March 29, 2011
“Mexico is in the midst of a worsening security crisis,” warns David A. Shirk, director of the Trans-Border Institute at the University of San Diego in a new Council on Foreign Relations (CFR) Special Report. “Explosive clashes and territorial disputes among powerful drug trafficking organizations (DTOs) have killed more than thirty-five thousand people since President Felipe Calderón took office in December 2006.”
Estimates place the profits from the drug industry at $30 billion per year—about 3 to 4 percent of Mexico’s GDP.
Shirk stresses that the United States is not immune from the effects of this drug trade. “The February 2011 killing of a U.S. immigration and customs agent signals that U.S. law enforcement officials are now in the crosshairs.”
Tensions between Washington and Mexico City flared up in the wake of the recent Wikileaks scandals. Cables criticizing Mexico’s handling of the drug cartels resulted in Carlos Pascual, U.S. ambassador, resigning. However, “the United States remains the world’s largest consumer of illegal drugs. It is also the world’s largest supplier of weapons, which fuel the drug war in a more direct way.”
Shirk notes that “despite the most dismal assessments, the Mexican state has not failed, nor has it confronted a growing insurgent movement.” In addition, “Mexico has made impressive efforts to improve the transparency and credibility of elections, protect the rights of indigenous people, strengthen judicial independence, and even investigate past government abuses.”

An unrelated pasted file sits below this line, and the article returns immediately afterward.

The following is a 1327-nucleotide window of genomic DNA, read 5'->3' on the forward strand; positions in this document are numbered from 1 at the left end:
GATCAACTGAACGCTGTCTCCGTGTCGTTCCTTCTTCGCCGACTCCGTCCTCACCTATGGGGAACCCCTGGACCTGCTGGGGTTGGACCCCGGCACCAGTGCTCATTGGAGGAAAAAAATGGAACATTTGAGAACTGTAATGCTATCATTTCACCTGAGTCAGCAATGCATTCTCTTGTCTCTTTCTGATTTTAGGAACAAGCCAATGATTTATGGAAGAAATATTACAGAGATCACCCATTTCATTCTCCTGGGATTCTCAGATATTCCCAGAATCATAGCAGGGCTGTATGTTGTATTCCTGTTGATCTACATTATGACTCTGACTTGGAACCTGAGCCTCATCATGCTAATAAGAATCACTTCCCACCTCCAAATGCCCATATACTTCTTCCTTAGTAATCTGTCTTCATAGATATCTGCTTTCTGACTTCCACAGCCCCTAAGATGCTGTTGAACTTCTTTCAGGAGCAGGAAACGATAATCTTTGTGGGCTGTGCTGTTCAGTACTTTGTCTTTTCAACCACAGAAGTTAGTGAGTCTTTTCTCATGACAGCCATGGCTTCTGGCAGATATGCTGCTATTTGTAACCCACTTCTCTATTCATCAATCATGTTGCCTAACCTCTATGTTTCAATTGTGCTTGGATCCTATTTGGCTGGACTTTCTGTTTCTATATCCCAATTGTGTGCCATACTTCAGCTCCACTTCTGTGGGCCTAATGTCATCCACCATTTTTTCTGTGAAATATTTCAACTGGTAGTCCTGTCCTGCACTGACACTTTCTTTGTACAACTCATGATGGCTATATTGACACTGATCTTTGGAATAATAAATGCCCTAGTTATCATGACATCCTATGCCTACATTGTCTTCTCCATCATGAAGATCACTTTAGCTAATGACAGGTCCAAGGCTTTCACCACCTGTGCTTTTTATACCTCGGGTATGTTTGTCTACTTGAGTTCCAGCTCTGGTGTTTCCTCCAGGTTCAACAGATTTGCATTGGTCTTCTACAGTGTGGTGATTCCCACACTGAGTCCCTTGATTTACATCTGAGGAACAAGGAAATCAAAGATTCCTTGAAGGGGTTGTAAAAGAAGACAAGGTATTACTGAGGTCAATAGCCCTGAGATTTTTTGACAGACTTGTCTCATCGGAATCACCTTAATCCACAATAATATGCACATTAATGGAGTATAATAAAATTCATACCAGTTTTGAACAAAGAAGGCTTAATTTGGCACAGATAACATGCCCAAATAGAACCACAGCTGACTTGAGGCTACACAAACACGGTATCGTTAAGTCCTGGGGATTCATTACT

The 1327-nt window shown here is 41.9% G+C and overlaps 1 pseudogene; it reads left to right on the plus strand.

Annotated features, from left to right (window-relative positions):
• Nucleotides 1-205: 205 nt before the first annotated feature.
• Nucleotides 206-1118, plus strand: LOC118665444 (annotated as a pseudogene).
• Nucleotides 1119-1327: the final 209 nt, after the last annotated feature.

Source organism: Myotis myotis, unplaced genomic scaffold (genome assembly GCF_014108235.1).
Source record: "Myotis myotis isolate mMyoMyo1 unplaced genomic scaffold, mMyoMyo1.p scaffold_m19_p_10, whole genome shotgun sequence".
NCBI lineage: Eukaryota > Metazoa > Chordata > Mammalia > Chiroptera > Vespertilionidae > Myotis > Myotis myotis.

In The Drug War in Mexico: Confronting a Shared Threat, Shirk points out that the United States has “much to gain by helping strengthen its southern neighbor and even more to lose if it does not”.
Shirk’s report argues that the weaker the Mexican state, the greater difficulty the United States will have in controlling the nearly two-thousand-mile border. As the dominant wholesale distributors of illegal drugs to U.S. consumers, Mexican traffickers are also the single greatest domestic organized crime threat within the United States.
Additionally he says that economically, Mexico is an important ally for the United States. It is the third-largest trade partner, the third-largest source of U.S. imports, and the second-largest exporter of U.S. goods and services. Trade with Mexico benefits the U.S. economy, and “the market collapse that would likely accompany a deteriorated security situation could hamper U.S. economic recovery.”
Shirk claims that Mexican stability serves as an anchor for the region. “Given the fragility of some Central American and Caribbean states, expansion of DTO operations and violence into the region would have a gravely destabilizing effect.”
If the security conditions in Mexico were to worsen, according to Shirk, “a humanitarian emergency might lead to an unmanageable flow of people into the United States. It would also adversely affect the many U.S. citizens living in Mexico.”
Shirk recommends a three-pronged approach for U.S. policy that can help Mexico overcome its security crisis: 1) Enhance and consolidate the mechanisms for bilateral and multilateral security cooperation in Mexico and Central America, 2) Focus on U.S. drug demand, firearms, and money laundering at home, and direct greater assistance for institutional and economic development, such as educational and judicial reform; and 3) Work toward drug policy adaptation that includes alternative approaches to reducing the harms caused by drugs.
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